But then we open on present day Sherlock, on the same plane he boarded as punishment for the murder of Magnussen at the end of series 3. The Victorian setting is merely a look into Sherlock’s mind palace, as he attempts to decode Moriarty’s return. The flashbacks are indeed fun, but the interference of the present renders “the bride” (Natasha O’Keeffe) a mere plot device; a secondary character when compared to Moriarty and the very real present day threat.
It comes as a relief that Sherlock at least has the courtesy to solve the case, while fat Mycroft (Gatiss) and the reimagining of how Sherlock might have met John in the 19th Century make for some genuine laugh out loud moments. The idea that the modern day is simply Victorian Sherlock’s vision of the future is a nod to fans of Conan Doyle’s original works, and caps off a welcome (albeit controversial) return for the show.
The flashbacks' tenuous attempt at addressing feminist criticism levied at the show was met with a mixed reception, but the Emmys' stance was clear: the special snagged a Primetime Emmy Award for Outstanding Television Movie.
6 “The Great Game” (1X03)
In the final episode of series 1, Moriarty (Andrew Scott) finally appears in the flesh, playing Riddler to England’s greatest detective (there’s a Batman reference in there somewhere). “The Great Game” marks the first time Sherlock has to work under time limits set by someone else-- saving hostages in bomb vests based on Moriarty’s challenges. It’s also the first time we see multiple cases in a single episode, and even if they do start to grow stale as we wait for Moriarty’s big reveal, Benedict Cumberbatch thrives as Sherlock is put under increasing pressure.
But this episode has moved up a couple of places in ranking based on its final scene alone. Moriarty eventually reveals himself at a swimming pool, of all places, and Scott steals the show with a performance that completely negates Cumberbatch’s stiff, calculated persona. Each actor allows the other to shine, as John appears as Moriarty’s latest hostage, putting Sherlock and Watson’s relationship to the test in a fitting end to the first series. Just as Sherlock’s affection for John is unveiled, guns are pointed at the pair from all sides, and the tension of the episode reaches a breaking point in the first of many Sherlock cliffhangers.
5 “A Scandal in Belgravia” (2X01)
And we’re into the top five episodes. Ranking these top five had to come down to the smallest of faults, and if we have to find one in “A Scandal in Belgravia,” it’s that the reveal of Irene Adler’s (Lara Pulver) passcode is a bit cringe-worthy. That a genius lesbian would be so gooey-eyed over Sherlock that she'd compromise her security by making her password a terrible pun based on his name is a little hard to buy. Otherwise, it features some of the funniest moments in the entire series, and while the ensemble cast each get their moments, we see a whole new side of Sherlock as the second series begins.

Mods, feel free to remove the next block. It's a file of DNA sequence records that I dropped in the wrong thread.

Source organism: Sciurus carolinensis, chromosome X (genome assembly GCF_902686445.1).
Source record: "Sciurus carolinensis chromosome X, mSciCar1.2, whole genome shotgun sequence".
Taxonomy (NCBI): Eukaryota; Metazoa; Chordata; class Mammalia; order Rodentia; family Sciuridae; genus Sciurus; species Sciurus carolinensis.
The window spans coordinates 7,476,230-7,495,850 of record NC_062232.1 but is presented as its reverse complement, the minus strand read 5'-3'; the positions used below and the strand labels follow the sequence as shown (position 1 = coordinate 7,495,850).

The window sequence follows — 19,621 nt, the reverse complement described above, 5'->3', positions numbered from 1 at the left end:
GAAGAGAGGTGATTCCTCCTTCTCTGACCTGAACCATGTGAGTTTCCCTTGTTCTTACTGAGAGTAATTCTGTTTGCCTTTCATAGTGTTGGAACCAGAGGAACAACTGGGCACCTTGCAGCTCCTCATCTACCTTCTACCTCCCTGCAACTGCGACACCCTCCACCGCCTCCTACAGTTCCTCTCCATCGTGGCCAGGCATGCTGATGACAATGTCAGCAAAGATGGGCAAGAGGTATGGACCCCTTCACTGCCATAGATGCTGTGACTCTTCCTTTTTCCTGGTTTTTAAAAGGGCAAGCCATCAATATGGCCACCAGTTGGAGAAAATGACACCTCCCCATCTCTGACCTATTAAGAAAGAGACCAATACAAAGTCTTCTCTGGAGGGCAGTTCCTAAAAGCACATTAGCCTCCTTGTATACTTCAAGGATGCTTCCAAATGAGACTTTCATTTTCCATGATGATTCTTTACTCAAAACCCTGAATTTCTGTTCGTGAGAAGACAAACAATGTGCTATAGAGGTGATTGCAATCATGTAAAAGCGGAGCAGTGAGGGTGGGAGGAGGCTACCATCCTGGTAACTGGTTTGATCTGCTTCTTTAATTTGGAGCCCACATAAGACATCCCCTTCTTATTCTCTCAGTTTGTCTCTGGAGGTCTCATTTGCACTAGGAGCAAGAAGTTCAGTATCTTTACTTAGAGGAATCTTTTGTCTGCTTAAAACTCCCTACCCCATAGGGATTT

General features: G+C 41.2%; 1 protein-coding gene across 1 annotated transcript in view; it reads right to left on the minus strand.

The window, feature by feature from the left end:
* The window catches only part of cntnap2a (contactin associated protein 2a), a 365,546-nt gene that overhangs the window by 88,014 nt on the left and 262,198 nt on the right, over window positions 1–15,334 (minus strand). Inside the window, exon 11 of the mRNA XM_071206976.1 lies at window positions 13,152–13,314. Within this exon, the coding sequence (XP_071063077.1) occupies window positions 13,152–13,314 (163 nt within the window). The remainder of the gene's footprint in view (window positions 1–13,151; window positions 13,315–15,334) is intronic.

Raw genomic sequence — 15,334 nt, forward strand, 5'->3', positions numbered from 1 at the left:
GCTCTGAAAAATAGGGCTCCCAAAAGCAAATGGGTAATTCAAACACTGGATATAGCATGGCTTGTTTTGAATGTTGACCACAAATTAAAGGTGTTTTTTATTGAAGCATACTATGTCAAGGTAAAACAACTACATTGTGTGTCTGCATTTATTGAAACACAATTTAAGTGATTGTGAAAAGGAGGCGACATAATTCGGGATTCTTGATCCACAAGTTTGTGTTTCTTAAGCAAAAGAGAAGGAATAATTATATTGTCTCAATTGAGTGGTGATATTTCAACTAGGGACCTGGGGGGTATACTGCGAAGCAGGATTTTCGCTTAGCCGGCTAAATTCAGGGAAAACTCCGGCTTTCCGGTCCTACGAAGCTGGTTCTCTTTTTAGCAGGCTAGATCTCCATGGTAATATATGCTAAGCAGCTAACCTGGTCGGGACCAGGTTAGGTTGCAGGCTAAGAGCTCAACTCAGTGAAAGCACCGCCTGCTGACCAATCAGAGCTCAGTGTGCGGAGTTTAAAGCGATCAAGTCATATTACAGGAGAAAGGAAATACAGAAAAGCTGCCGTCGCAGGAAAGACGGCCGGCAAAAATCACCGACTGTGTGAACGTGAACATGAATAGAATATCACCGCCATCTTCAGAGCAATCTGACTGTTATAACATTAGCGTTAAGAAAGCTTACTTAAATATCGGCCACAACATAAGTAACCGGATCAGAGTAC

Sherlock had yet to drop any hints as to its main character’s sexuality, to the point that it was assumed he was far too distant from reality to partake in such human affection. Enter the Woman, with whom Sherlock becomes immediately obsessed after he is unable to “read” her, while she in turn longs to understand “what he likes.” Cumberbatch’s chemistry with Pulver sets the screen alight, and their connection develops over the course of the episode, actually turning into as close to a relationship as Sherlock could ever possibly come.
Elsewhere, John’s reactions to both naked Sherlock and naked Irene (a whole lot of naked this episode) are comedy gold, while Sherlock’s rescue of Mrs. Hudson (Una Stubbs) from the Americans is equally hilarious and heart-warming.
4 “His Last Vow” (3X03)
“His Last Vow” is the only finale episode not to feature Moriarty as its “big bad” (though his two brief appearances are some of the best moments in the episode), and it still manages to reach somewhere close to the bar set by “The Great Game” and “The Reichenbach Fall.”
Lars Mikkelsen replaces Andrew Scott's unhinged villainy with his icy utter control, matching Sherlock every step of the way and turning the famous detective into a murderer. The Magnussen storyline isn’t even the best in the episode though, as Mary reveals herself as a super spy in the strongest second act of a Sherlock episode to date.
She even goes so far as to shoot Sherlock, who spends his remaining three seconds of consciousness in his mind palace, as he figures out the best way to ensure his survival. Between this and Martin Freeman’s reaction to his wife’s true identity, “His Last Vow” gives us some of the single greatest moments in the show, and another Moriarty cliffhanger more than makes up for a slightly disjointed third act.